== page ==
Article
This research continued previous investigation of the relationships among measures of perceived usability: the System Usability Scale (SUS), three metrics derived from the Usability Metric for User Experience (UMUX), and the Computer System Usability Questionnaire (CSUQ), this time with ratings of four everyday products (Excel, Word, Amazon, and Gm...
Article
Full-text available
The current study was an investigation of the extent to which items constructed with an agreement format were affected by acquiescence bias relative to responses to a matched set of items designed with item-specific formats. If an acquiescence bias existed, the expectation was that the magnitude of responses to agreement items would be consistently...
Article
Full-text available
In 2018, Noam Tractinsky published a provocative paper entitled, “The usability construct: A dead end?” He argued the following: • Usability is an umbrella concept. • There is a mismatch between the construct of usability and its empirical measurements. • Scientific progress requires unbundling the usability construct and replacing it with well-...
Article
Full-text available
From humble beginnings, the SUS has become a valuable tool in the toolkits of usability and user experience practitioners and researchers. We have developed regression equations that compute benchmarks for SUS items based on an overall SUS score. A review of the SUS literature on published benchmarks for the means of overall SUS scores from usabili...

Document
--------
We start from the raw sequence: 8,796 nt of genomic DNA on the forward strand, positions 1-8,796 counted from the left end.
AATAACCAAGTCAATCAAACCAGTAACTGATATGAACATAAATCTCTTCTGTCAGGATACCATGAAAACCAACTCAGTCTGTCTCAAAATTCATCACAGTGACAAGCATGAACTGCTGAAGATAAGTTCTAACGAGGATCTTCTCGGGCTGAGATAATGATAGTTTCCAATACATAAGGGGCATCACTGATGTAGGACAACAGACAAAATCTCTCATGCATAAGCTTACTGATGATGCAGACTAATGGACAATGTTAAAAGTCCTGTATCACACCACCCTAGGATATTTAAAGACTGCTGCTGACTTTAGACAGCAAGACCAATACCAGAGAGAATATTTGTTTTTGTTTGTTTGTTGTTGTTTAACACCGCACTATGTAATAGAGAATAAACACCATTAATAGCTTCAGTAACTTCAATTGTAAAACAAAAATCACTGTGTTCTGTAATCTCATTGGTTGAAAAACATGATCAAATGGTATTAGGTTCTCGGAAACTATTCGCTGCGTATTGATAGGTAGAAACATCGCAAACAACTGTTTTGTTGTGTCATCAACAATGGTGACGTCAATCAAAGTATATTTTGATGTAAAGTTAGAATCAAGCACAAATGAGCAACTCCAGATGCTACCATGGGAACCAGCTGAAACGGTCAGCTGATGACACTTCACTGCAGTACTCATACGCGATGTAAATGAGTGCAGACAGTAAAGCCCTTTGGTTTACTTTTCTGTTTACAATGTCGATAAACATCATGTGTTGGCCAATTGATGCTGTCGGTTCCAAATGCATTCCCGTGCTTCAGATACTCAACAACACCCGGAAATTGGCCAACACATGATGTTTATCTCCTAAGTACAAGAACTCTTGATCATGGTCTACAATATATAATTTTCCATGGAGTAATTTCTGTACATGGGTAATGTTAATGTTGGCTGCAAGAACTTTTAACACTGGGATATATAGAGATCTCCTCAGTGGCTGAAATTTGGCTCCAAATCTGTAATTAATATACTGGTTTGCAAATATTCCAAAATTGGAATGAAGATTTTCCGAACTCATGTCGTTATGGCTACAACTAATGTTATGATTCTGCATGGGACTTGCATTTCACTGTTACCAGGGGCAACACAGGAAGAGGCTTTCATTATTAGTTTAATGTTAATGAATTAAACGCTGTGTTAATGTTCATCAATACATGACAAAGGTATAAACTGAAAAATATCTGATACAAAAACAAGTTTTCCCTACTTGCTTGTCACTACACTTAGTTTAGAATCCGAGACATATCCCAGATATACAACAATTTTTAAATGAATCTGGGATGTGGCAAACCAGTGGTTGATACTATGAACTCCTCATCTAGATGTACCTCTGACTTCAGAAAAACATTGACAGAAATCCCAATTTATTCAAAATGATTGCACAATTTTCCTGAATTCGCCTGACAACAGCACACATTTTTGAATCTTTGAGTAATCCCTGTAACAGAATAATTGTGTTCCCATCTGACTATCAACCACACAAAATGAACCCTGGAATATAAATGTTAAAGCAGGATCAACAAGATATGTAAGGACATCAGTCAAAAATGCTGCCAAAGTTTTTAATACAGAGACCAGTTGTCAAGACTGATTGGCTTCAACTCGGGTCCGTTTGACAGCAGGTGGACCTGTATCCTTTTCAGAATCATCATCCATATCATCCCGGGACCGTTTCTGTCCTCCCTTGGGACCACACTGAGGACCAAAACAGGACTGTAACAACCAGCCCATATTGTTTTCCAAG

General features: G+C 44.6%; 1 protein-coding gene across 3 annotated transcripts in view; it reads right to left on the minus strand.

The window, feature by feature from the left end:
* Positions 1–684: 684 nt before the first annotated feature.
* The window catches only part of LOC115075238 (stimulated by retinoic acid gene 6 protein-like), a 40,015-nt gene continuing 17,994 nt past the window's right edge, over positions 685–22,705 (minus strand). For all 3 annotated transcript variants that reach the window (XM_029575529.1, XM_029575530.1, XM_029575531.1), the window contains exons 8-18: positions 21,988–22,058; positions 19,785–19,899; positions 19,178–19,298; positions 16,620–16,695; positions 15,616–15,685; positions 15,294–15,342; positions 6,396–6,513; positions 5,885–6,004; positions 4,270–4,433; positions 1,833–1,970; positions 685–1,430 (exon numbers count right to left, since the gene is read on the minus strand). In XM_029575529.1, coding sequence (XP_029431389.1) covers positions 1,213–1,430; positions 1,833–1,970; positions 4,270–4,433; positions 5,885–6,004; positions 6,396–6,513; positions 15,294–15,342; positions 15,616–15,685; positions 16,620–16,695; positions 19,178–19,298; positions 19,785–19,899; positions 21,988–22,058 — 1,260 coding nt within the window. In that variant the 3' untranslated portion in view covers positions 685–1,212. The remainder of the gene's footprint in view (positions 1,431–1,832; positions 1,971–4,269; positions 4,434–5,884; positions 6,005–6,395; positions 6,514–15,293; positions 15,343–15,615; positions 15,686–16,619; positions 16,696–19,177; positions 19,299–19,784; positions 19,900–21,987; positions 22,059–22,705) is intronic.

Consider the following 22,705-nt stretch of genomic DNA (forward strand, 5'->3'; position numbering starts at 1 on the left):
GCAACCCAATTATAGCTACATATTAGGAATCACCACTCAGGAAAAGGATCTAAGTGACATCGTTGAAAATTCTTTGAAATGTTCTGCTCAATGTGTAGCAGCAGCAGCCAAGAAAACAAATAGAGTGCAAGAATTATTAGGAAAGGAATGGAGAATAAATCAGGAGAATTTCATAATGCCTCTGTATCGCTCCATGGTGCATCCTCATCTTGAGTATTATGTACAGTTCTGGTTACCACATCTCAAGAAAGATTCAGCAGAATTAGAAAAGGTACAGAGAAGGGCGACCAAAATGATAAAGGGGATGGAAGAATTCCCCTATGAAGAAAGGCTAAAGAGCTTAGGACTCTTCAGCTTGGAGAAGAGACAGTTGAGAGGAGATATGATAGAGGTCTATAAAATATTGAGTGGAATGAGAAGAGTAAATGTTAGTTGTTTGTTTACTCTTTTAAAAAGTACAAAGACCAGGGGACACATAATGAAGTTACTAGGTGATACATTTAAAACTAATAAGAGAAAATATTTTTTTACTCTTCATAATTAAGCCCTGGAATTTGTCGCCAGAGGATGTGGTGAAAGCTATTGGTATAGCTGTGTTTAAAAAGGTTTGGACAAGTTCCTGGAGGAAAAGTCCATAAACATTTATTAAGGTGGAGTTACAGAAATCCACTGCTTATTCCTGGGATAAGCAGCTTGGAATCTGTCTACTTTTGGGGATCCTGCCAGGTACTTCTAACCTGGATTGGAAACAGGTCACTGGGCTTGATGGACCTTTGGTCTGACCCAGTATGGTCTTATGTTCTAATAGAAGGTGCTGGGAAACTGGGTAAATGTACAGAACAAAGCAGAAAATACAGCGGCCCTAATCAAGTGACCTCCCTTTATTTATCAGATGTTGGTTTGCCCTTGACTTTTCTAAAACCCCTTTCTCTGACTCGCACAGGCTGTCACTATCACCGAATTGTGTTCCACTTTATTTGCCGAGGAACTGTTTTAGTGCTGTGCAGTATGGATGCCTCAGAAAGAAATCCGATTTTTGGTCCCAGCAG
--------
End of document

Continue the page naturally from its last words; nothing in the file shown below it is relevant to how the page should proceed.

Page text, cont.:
Article
The System Usability Scale (SUS) is the most widely used standardized questionnaire for the assessment of perceived usability. This review of the SUS covers its early history from inception in the 1980s through recent research and its future prospects. From relatively inauspicious beginnings, when its originator described it as a “quick and dirty u...
Article
Full-text available
The objectives of this research were to (1) evaluate and compare two versions of the expanded Mean Opinion Scale, one using the original 15 items (MOS-X) and the other a four-item version with one item for each of the four factors of the MOS-X (the MOS-X2), and (2) establish preliminary benchmarks for the interpretation of ratings collected using t...